Climate Leadership in LA: Interview with Araceli Campos

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Araceli Campos is Executive Director of the Miguel Contreras Foundation and is a speaker for Climate Day LA.

Tell us about your work on climate change.

We serve working families in LA County.  This includes strengthening the wellness of communities where people migrate, go to school, work, and become civically engaged.  Climate justice is part of community wellness, too.

What inspired you on your career path? And what or who inspires you now?

My mom. She’s an immigrant from Mexico who fought for her and my safety, economic security, and independence. Since I got more involved in gender equity work, I am inspired by all the fierce working moms in LA.

What are the barriers you face in work — and what could make your job easier?

An intersectional empowerment — for me and everybody. It’s not surprising that we silo issues — like environmentalism, gender equity, LGBTQ liberation, civil rights, organized labor and workers’ rights, education reform, economic opportunity, immigrant rights — when we tend to live in fragmented societies, often even with fragmented lives. We’re not always as kind or supportive of each other or each other’s movements as we could be, just as we don’t always have the ability (because, the world right now) for kindness or support for ourselves. It’s so hard in the current energy field, but the challenge is to shift the energy field itself, which is only possible together.

A genie grants you two wishes that will help fight climate change. What do you ask for? The third wish is for anything you want (sky’s the limit!).
1. A global treaty with compassionate policies to elevate humankind by ensuring nature is protected, food is pure and abundant, workers are respected through dignified and organized labor, and all have equal success across the religious, gender and sexuality spectrum. 2. An enforcement mechanism for said global treaty that works. 3. Representative Democracy … and that year all the LA sports teams win championships.

Posted on Monday, June 26th, 2017

Climate Leadership in LA: Interview with Laura Renger

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Laura Renger is the Principal Manager of Air & Climate, Regulatory Affairs, for Southern California Edison (SCE) and a speaker for Climate Day LA.

Tell us about your work on climate change.

I work for Southern California Edison, where I lead a team focused on air quality and climate issues. We spend a lot of our time focusing on electric vehicle adoption, because transportation is responsible for almost half of the GHG emissions in our state.

What inspired you on your career path? And what or who inspires you now?

Like everyone else, I breathe air! Poor air quality is making us sick. I have lived almost my whole life in greater Los Angeles and I love our home. I want it to be healthy and well.

What are the barriers you face in work — and what could make your job easier?

I need more time in the day. There is so much work to do in order to help the state meet its GHG and air quality goals. I think that the utilities play a really important role in this effort, and my team and I are working really hard to get there.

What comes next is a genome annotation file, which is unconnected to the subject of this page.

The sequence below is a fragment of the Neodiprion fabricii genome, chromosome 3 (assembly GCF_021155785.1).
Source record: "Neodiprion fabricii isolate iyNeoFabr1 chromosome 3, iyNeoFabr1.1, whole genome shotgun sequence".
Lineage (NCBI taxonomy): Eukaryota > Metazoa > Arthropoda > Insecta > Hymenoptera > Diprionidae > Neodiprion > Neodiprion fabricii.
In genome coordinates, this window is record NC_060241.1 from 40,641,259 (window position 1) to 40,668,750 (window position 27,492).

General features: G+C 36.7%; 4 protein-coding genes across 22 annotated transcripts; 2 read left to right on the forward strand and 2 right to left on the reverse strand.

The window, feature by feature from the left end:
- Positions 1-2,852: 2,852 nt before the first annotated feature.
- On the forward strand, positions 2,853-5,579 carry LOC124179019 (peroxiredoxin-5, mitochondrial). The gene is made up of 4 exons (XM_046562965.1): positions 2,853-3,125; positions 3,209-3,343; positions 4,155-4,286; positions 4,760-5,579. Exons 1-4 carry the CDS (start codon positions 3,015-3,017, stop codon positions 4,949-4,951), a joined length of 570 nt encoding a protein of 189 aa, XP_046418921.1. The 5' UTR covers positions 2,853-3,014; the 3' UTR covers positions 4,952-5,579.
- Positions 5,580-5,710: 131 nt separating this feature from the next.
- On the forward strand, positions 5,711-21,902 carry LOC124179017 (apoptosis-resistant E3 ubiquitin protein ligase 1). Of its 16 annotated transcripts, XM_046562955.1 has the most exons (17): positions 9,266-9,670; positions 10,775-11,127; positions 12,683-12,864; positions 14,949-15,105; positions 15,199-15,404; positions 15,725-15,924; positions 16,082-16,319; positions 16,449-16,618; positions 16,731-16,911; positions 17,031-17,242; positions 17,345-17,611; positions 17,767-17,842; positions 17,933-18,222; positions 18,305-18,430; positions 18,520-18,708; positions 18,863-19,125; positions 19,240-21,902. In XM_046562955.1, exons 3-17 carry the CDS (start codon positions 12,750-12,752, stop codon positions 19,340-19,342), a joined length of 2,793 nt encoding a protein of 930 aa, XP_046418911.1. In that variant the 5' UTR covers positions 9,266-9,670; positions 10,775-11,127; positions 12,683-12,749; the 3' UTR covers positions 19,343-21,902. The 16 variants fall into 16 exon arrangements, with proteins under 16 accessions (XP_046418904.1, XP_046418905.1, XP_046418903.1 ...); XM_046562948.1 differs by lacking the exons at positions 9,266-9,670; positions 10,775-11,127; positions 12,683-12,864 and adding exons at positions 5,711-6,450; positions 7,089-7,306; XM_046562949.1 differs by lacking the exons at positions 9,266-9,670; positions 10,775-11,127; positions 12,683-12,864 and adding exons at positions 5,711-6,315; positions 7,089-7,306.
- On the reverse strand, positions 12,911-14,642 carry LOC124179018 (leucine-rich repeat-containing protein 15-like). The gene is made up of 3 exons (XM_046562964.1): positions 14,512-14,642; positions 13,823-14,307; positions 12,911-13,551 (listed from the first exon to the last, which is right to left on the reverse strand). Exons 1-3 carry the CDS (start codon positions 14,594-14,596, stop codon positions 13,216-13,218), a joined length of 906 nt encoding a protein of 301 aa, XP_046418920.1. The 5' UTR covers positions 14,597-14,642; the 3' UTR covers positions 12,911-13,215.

A genie grants you two wishes that will help fight climate change. What do you ask for? The third wish is for anything you want (sky’s the limit!).

CPUC approval of SCE’s January 2017 Transportation Electrification filing. Continued strong climate leadership from the state of California. All customers waking up one day and realizing that electric transportation can work and they don’t need a gasoline car to live in LA!

Posted on Monday, June 26th, 2017

Climate Leadership in LA: Interview with Jonathan Parfrey

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Jonathan Parfrey is the founder and Executive Director of Climate Resolve and a speaker at Climate Day LA.

Tell us about your work on climate change.  

Climate change is inevitable. I enjoy working to limit the extent of damage. Hey, what’s life’s purpose if not to reduce suffering? I’m lucky I get to work on climate change solutions in Los Angeles with a smart and dedicated staff.

What inspired you on your career path? And what or who inspires you now?

I was initially inspired by Mohandas Gandhi and Martin Luther King — now I’m inspired by Marcus Lemonis. (What does that say about me?)

What are the barriers you face in work — and what could make your job easier?

I have this tough relentless boss (wait, I am that boss.)

In truth, the greatest barrier in LA’s fight against climate change is resources, or lack thereof — AKA money. Philanthropy in Los Angeles is curiously ambivalent about the city. “Is LA worth saving?” I wish folks would finally make up their minds and start investing in the Southland, just as philanthropists do in the Bay Area, New York, Chicago, Detroit, Cleveland, and Des Moines.

A genie grants you two wishes that will help fight climate change. What do you ask for? The third wish is for anything you want (sky’s the limit!).

  • Asynchronous condensers attached to the grid. Everywhere.
  • CARB mandates the cleanup of LA’s abandoned oil wells.
  • Three hundred million Americans simultaneously experience glorious metanoia and instantaneously mature in understanding their connectedness with other people and species and the cosmos.
Posted on Thursday, June 22nd, 2017
Path To Positive Los Angeles